Fjärilshuset Haga Ocean

Hagaparken, Solna

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Creative workshop and play room at sea

Shipping, boats and maritime environments are the theme in the Sjöhistoriska museet (Maritime Museum) creative workshop Ruskpricken. In the workshop, kids can make their own shipping, boat and water-based creations using the various materials provided. Cost Skr50 per child. The new playroom, Blubb, is suitable for children under 7 accompanied by an adult. Explore an underwater world with submarines, fish, wrecks and Baltic Sea sagas amidst the seals. The museum has a cloakroom, picnic room, WC, diaper changing room and breastfeeding room. The creative workshop is open most weekends and the playroom is open during museum opening hours.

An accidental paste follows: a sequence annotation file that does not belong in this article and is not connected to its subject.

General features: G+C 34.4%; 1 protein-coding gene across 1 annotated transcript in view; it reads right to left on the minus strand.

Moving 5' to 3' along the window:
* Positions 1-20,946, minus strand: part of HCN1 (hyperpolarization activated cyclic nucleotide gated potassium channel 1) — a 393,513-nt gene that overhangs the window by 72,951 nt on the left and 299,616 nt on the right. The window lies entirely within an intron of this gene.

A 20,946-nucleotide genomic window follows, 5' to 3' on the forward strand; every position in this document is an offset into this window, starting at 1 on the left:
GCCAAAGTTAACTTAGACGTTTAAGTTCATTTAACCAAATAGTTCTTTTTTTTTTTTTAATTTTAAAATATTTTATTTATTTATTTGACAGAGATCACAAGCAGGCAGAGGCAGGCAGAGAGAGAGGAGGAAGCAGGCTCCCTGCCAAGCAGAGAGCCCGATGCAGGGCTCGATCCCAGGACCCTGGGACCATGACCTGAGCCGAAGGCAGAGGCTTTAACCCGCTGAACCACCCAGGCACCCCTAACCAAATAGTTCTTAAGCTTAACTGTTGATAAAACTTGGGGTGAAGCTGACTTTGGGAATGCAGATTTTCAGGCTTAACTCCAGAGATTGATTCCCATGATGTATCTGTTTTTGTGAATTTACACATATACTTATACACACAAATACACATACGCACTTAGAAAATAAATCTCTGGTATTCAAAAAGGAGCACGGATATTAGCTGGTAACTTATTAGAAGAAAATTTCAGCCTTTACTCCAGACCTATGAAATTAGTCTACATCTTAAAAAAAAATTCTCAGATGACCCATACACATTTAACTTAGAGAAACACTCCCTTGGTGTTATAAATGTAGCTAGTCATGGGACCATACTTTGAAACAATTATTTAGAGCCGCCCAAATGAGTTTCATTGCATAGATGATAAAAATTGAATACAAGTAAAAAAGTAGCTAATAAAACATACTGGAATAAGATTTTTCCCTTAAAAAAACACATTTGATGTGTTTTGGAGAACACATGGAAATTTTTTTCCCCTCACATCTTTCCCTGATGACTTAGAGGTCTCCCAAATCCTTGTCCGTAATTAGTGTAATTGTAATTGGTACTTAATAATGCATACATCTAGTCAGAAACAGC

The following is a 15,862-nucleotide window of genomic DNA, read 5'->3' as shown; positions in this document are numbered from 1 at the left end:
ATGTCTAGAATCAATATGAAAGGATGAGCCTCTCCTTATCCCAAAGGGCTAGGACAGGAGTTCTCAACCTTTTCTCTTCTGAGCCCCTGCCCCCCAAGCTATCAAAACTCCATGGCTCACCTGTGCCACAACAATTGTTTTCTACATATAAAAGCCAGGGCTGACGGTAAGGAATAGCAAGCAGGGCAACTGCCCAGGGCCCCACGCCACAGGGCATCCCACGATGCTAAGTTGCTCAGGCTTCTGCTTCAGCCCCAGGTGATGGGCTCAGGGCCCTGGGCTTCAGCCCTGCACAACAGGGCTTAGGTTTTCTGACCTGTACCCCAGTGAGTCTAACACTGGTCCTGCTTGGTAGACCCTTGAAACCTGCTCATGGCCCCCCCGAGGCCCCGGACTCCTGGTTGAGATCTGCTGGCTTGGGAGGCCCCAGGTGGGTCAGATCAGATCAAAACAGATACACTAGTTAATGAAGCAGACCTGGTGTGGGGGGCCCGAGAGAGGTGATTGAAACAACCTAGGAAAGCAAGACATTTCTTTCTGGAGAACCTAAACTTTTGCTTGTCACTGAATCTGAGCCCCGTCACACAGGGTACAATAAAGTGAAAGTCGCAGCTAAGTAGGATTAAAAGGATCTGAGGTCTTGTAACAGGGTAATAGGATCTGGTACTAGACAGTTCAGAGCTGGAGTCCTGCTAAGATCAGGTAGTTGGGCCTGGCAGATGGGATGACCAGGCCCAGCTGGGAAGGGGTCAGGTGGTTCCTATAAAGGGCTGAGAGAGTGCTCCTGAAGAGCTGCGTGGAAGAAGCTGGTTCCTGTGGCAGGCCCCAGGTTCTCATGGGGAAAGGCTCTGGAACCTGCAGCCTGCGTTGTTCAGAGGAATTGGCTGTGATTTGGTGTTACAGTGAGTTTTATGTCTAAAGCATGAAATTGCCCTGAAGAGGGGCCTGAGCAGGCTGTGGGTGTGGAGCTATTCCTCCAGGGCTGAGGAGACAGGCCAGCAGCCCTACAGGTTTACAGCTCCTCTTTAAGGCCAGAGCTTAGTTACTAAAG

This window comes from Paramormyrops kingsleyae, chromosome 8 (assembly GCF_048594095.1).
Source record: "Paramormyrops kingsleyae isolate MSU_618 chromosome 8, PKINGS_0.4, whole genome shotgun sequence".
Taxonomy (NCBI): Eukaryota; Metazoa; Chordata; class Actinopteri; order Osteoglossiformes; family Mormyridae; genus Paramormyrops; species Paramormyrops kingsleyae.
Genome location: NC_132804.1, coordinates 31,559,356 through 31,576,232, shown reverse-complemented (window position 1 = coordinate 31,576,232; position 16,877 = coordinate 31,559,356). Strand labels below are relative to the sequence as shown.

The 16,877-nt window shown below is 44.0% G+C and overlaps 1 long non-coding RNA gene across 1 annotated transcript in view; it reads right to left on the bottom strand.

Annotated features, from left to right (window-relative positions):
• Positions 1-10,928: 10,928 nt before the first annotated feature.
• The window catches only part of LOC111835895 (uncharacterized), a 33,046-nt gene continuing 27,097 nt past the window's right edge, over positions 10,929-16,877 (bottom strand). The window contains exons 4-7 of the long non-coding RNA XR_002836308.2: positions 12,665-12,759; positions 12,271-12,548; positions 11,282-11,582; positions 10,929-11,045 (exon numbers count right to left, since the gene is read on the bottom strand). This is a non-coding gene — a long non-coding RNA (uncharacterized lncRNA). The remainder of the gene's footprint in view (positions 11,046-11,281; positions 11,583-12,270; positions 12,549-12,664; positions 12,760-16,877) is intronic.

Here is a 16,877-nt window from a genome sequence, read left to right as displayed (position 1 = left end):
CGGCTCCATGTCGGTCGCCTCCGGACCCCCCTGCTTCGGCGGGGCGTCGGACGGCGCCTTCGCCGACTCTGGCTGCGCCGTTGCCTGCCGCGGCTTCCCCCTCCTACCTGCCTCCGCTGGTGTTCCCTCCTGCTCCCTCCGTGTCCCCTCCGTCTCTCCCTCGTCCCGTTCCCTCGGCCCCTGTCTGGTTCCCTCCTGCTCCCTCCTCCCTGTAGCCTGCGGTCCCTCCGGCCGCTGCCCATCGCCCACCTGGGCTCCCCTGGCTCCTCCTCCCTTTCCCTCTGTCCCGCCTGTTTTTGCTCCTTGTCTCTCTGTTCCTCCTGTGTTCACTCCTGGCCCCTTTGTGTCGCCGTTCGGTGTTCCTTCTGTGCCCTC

Sjöhistoriska museet

Djurgårdsbrunnsvägen 24, Stockolm

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photo: Vikingaliv

Eyeball Vikings

What was life actually like in the Viking Age? Quell your curiosity in Wasahamnen, where you’ll find an interactive exhibition about the myth-enshrouded history of the Vikings. What was it like to be a young Viking and what was a Viking raid like? The cost of entry includes a ticket for Ragnhilds saga, an 11-minute video of a Viking voyage in the year 963. The saga and audio guide to the Vikings are available in Swedish, English and seven other languages. On weekends, you can meet and greet living Vikings when special children’s activities are arranged, such as tasting the food Vikings ate.


Djurgårdsvägen 48, Stockholm